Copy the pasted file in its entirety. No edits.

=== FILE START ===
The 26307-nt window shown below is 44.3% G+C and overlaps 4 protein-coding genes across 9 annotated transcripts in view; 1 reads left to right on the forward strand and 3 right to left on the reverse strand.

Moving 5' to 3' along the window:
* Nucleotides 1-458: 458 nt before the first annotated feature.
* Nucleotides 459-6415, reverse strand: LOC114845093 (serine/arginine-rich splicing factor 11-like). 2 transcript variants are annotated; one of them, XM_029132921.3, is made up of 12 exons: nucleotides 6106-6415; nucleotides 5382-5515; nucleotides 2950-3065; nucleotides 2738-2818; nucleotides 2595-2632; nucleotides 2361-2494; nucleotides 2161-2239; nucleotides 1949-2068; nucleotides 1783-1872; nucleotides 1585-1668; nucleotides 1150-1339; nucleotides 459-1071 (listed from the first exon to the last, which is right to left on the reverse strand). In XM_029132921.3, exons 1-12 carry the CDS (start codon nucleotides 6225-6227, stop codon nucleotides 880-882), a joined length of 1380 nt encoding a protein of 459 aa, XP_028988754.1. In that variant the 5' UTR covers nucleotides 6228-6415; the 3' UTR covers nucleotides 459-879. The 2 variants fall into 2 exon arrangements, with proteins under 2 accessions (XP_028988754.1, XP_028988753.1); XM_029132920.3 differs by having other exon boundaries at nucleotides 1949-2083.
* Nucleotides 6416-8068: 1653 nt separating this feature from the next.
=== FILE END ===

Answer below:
The 26307-nt window shown below is 44.3% G+C and overlaps 4 protein-coding genes across 9 annotated transcripts in view; 1 reads left to right on the forward strand and 3 right to left on the reverse strand.

Moving 5' to 3' along the window:
* Nucleotides 1-458: 458 nt before the first annotated feature.
* Nucleotides 459-6415, reverse strand: LOC114845093 (serine/arginine-rich splicing factor 11-like). 2 transcript variants are annotated; one of them, XM_029132921.3, is made up of 12 exons: nucleotides 6106-6415; nucleotides 5382-5515; nucleotides 2950-3065; nucleotides 2738-2818; nucleotides 2595-2632; nucleotides 2361-2494; nucleotides 2161-2239; nucleotides 1949-2068; nucleotides 1783-1872; nucleotides 1585-1668; nucleotides 1150-1339; nucleotides 459-1071 (listed from the first exon to the last, which is right to left on the reverse strand). In XM_029132921.3, exons 1-12 carry the CDS (start codon nucleotides 6225-6227, stop codon nucleotides 880-882), a joined length of 1380 nt encoding a protein of 459 aa, XP_028988754.1. In that variant the 5' UTR covers nucleotides 6228-6415; the 3' UTR covers nucleotides 459-879. The 2 variants fall into 2 exon arrangements, with proteins under 2 accessions (XP_028988754.1, XP_028988753.1); XM_029132920.3 differs by having other exon boundaries at nucleotides 1949-2083.
* Nucleotides 6416-8068: 1653 nt separating this feature from the next.